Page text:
The government has entitled this bill the Workplace Relations Amendment (Prohibition of Compulsory Union Fees) Bill 2002 [No. 2]. That is the description it has given the bill. We have seen a variety of other titles used for industrial relations legislation. We have had the Workplace Relations Legislation Amendment (More Jobs, Better Pay) Bill 1999, the Workplace Relations Amendment (Fair Dismissal) Bill 2002 and the Workplace Relations Amendment (Fair Termination) Bill 2002—they are titles of other bills which come to mind. I want to say very firmly and clearly to the Senate that this bill is not about compulsory union fees; the bill itself speaks of `bargaining service fees'.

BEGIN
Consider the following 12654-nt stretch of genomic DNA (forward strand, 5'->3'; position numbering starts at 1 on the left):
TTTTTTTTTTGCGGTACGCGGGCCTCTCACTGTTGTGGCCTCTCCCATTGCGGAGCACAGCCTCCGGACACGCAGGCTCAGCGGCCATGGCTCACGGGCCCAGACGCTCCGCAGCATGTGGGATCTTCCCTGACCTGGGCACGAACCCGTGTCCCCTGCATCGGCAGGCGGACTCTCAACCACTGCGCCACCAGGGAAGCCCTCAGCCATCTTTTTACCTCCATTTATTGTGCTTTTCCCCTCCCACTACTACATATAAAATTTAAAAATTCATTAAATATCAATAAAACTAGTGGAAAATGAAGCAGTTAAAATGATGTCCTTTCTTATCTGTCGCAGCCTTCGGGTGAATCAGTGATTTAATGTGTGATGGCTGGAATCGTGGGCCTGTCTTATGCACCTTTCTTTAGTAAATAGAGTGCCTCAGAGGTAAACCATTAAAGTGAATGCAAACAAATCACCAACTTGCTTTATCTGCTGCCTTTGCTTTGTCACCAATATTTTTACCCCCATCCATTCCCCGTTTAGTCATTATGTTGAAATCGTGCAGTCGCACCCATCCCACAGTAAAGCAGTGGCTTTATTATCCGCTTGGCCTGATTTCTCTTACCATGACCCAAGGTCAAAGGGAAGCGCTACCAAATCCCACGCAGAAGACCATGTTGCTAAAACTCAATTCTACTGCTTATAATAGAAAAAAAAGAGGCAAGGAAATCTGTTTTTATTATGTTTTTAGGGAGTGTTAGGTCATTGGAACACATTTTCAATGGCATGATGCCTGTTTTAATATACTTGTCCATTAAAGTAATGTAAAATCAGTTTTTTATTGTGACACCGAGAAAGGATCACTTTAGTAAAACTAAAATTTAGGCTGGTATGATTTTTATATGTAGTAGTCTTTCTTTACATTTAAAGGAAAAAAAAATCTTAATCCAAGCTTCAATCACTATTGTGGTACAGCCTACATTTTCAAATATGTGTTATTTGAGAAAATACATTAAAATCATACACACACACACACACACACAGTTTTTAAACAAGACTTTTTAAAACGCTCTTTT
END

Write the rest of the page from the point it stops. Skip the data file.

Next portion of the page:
The position taken by the Labor opposition to this piece of legislation in the Senate was a positive one. We took that approach in conjunction with my Senate colleague Australian Democrat Senator Murray and successfully moved six amendments to the legislation. Without going into all the detail, the core of the amendments was to outline a process by which permissible bargaining fees would be allowed. The substantial detail of that is contained in the first amendment, which was carried by the Senate. It outlines a process whereby an organisation may charge a permissible bargaining fee if it is in connection with an agreement made under section 170LJ. The agreement's beneficiaries include those who have not made a contribution to the costs of reaching the agreement by means of paying a union membership fee. The permissible bargaining fee has to be explained in clear language, and in writing, to all employees in advance of the vote on the agreement, and I emphasise that a vote will take place on the agreement.